David [Van Deusen] identifies as a revolutionary: that is, he believes in and works for a complete transformation of our society as presently constituted. What’s more, he believes this transformation is possible.”

Let’s do it!■

Nik Ray occasionally reviews books for magazines. He lives in South East Asia with his partner and kids, working when he has to. He reads too.

On Anarchism: Dispatches from the People’s Republic of Vermont by David Van Deusen / Algora Publishing, 2017

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Pereira Maintains

Pereira maintains he is non-political. He edits the culture page of the Lisboa – an evening paper, and therefore not in the same league as other newspapers of Lisbon, but he was sure it would sooner or later make its mark, even if the culture staff consisted solely of himself, one man sweating with heat and discomfort in a squalid cubby-hole under the eye of a caretaker who was probably a police informant. It was the twenty-fifth of July Nineteen Hundred and Thirty-Eight and Lisbon was glittering, literally glittering in the purity of an Atlantic breeze, and the city seemed entirely in the hands of the police that evening. The day before, in Alentejo, they had killed a carter who supplied the markets, because he was a Socialist. This explained why the Guarda Nacional were stationed outside the market gates. But the Lisboa hadn’t had the courage to print the news, and who could be expected to have the courage to print news of that sort, that a Socialist carter had been shot down on his wagon in Alentejo, and had drenched all his melons with blood? ‘World’s Most Luxurious Yacht Sailed Today from New York’ the Lisboa’s headline read that day.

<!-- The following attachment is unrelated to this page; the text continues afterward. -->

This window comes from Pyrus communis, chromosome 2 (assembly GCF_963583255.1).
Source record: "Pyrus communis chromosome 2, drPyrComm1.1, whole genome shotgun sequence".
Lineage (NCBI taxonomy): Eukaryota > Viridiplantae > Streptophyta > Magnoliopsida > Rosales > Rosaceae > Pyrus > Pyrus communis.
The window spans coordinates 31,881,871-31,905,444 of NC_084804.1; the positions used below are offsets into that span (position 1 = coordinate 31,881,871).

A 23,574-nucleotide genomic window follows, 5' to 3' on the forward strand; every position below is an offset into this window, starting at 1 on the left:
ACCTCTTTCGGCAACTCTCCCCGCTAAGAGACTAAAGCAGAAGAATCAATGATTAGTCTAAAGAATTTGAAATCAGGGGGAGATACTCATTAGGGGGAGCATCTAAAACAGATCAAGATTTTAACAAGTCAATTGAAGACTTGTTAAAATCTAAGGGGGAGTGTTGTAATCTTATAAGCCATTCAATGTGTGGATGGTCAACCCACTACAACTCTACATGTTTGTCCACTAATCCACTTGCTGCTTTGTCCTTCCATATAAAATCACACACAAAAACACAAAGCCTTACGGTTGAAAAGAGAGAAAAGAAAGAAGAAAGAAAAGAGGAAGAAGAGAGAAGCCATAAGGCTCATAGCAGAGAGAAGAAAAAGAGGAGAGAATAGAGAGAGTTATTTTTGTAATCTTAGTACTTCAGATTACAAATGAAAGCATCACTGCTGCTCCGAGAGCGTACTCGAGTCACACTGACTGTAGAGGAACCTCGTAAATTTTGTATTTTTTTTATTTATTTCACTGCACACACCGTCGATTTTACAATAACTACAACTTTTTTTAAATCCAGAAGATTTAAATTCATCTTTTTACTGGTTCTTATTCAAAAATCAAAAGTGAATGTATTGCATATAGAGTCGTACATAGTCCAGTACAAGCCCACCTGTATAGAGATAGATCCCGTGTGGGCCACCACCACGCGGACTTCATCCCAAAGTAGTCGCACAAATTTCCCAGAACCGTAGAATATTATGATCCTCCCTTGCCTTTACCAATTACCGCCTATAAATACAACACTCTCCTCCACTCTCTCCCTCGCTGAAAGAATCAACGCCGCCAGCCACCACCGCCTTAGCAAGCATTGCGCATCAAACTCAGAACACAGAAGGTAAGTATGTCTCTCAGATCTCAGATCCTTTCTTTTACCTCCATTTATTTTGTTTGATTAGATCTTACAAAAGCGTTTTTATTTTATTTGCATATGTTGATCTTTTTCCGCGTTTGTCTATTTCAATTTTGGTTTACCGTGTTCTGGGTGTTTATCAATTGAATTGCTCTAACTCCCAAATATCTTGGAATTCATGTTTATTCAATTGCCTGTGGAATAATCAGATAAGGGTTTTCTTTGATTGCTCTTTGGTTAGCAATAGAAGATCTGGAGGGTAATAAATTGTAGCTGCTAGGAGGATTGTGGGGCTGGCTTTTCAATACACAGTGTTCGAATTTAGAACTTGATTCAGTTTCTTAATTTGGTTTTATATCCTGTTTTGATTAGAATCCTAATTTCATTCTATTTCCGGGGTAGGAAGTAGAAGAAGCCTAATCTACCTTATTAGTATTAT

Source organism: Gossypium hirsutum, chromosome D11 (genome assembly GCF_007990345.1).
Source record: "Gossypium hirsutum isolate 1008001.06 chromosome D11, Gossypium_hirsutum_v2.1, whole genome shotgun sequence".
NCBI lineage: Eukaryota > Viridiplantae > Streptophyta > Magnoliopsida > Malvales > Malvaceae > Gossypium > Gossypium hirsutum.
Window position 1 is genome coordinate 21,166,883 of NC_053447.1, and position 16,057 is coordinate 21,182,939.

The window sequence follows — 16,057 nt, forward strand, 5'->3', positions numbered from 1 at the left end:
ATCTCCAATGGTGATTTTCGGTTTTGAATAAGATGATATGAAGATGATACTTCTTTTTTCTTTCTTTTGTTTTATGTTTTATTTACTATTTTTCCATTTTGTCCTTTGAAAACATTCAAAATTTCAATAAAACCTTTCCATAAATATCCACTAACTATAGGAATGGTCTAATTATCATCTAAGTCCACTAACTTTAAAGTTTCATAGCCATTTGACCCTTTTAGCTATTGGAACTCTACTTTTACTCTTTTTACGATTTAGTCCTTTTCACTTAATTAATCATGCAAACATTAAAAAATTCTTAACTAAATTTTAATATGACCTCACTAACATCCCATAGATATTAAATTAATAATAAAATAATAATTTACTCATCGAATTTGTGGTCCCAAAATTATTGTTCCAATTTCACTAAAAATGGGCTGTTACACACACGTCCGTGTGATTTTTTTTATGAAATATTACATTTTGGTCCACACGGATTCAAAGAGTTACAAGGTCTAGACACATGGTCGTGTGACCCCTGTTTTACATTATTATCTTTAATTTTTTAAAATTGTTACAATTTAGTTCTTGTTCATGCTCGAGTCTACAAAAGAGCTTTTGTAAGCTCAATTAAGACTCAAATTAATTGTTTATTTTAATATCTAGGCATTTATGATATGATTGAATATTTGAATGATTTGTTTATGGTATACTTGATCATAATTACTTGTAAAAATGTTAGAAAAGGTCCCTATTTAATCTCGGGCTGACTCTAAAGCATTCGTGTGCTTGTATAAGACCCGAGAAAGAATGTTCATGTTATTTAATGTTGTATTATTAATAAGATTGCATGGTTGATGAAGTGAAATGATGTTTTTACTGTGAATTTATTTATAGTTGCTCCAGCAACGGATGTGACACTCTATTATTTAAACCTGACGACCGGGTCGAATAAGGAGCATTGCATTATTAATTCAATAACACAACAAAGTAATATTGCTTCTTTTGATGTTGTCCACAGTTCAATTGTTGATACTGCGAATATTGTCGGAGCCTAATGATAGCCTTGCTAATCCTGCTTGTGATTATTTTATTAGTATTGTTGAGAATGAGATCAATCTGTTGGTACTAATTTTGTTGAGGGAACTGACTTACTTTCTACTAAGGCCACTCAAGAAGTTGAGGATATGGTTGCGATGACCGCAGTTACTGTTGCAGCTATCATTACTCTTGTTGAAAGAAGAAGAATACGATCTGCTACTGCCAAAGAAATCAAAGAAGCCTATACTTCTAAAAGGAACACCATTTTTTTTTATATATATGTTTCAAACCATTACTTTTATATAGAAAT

There are countless novels written about fascist Italy, Germany and Spain. Patrick Creagh’s translation of Pereira Maintains is the only one I know of in English about the Portuguese ‘Estado Novo’, arguably the world’s longest ruling fascist regime. I say arguably because it is difficult to say when fascism started in Portugal. There was no violent coup like in Germany, no march on the capital like in Italy, no civil war like in Spain – just the gradual consolidation of power by Salazar and his circle, and the slow creep of authoritarianism working its way into every corner of Portuguese life. Like being lay in a bath with the water temperature slowly rising, it’s difficult to say at what point you’re being boiled alive. Such was life in Portugal. By the time of the Carnation Revolution in 1974, after forty plus years of dictatorship under the banner ‘Faith, Fatherland and Family’, Portugal had the highest rate of infant mortality in Europe.

Tabucchi’s novel is set as the heat rises on its hero, Pereira. The heat rises, the walls close in, the grip on his collar tightens, and the question is: how heroic is he? How heroic can anyone be expected to be under the tyranny of a police state? I’m only the obscure editor of a second rate evening paper, said Pereira, and every day the proofs are examined by the state censors. It isn’t easy in a country like this for a person like me. But a wild idea had struck him, he maintains. There is no time to lose.

Pereira Maintains by Antonio Tabucchi, Feltrinelli, 1994. ISBN-13: 88-07-01461-0

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Orwell